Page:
1:50pm

Thu December 29, 2011
The Picture Show

Snow-Wash: North Korea Doctored Photos Of Kim's Funeral

The funeral procession of Kim Jong Il brought back memories of an era when images of Communist propaganda were ubiquitous. The visual backbone of the images or illustrations were usually order and symmetry, enacted on a grand scale.

Wednesday's event was no exception. An overall view of the snowy procession had it all: the framed image of Kim Jong Il in the foreground, the masses of mourners lined neatly on the sidelines, the motorcade in perfect sync and the order that is associated with a totalitarian regime — a regime with access to Photoshop.

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1:37pm

Thu December 29, 2011
Business

Gas Pains? U.S. Diesel, Gas Exports Surpass Imports

For the first time in more than six decades, the United States is exporting more gasoline and diesel than it imports.

To be clear, we're talking about finished petroleum products, not crude oil. The U.S. still imports about half the crude it consumes.

Refineries are touting this new export statistic — after all, gasoline and diesel are manufactured products. They say a boost in exports keeps more manufacturing jobs in the U.S. But one reason exports are increasing is that demand for gas in this country is declining.

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1:24pm

Thu December 29, 2011
Shots - Health Blog

Avastin Falls Short In Treatment Of Ovarian Cancer

Originally published on Thu December 29, 2011 1:25 pm

Richard Morgenstein Genentech

Cancer-fighter Avastin just came up short as a treatment for ovarian tumors.

Two studies found that the drug, which blocks the formation of new blood vessels, didn't extend the lives of patients with ovarian cancer.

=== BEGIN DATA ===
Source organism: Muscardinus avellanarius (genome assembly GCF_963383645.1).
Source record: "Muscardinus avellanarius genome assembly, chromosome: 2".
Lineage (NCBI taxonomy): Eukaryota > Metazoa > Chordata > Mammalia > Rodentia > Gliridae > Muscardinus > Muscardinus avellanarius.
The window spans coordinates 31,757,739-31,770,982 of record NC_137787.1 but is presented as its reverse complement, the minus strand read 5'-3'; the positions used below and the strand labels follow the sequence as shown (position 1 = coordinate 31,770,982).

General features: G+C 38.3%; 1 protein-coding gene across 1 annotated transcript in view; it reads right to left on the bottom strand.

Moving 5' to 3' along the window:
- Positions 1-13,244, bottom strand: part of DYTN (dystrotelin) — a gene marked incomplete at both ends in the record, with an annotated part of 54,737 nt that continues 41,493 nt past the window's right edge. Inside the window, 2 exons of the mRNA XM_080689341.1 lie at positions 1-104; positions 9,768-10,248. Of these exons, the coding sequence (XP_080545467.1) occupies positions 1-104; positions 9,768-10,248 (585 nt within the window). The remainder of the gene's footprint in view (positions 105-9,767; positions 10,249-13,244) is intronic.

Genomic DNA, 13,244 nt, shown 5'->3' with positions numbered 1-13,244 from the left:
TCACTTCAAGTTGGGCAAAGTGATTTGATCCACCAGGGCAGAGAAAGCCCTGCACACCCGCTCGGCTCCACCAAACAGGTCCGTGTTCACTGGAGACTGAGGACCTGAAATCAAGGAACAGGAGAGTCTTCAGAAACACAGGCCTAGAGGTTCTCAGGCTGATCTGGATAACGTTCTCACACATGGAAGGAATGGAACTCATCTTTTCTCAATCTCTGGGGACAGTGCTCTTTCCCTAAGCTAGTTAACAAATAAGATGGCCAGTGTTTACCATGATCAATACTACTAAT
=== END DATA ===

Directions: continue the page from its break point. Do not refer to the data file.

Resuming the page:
Avastin did slow the progression of the cancers a little bit. But the patients getting Avastin as part of treatment with several medicines had more side effects, including blood clots and high blood pressure, than the people who didn't get it.

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1:10pm

Thu December 29, 2011
The Two-Way

Venezuela's Chávez: Maybe The U.S. Is Giving Cancer To Leftist Leaders

Originally published on Thu December 29, 2011 6:25 pm

A handout picture released by the Venezuelan presidency, shows President Hugo Chávez speaking with members of the Army during a military ceremony in Caracas on Wednesday.
AFP/Getty Images

Venezuelan President Hugo Chávez mused that the United States might be behind his cancer and that of other leftist leaders in Latin America.

Reuters reports:

"'It would not be strange if they had developed the technology to induce cancer and nobody knew about it until now ... I don't know. I'm just reflecting,' he said in a televised speech to troops at a military base.

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1:10pm

Thu December 29, 2011
The Two-Way

Surprise Headline Of The Day: Gadhafi's Daughter 'Eyeing Asylum In Israel'

Originally published on Sat December 31, 2011 12:24 pm

Aisha Gadhafi in 2006.
Khaled Desouki AFP/Getty Images

Stay with us for a minute while we walk through the reporting chain: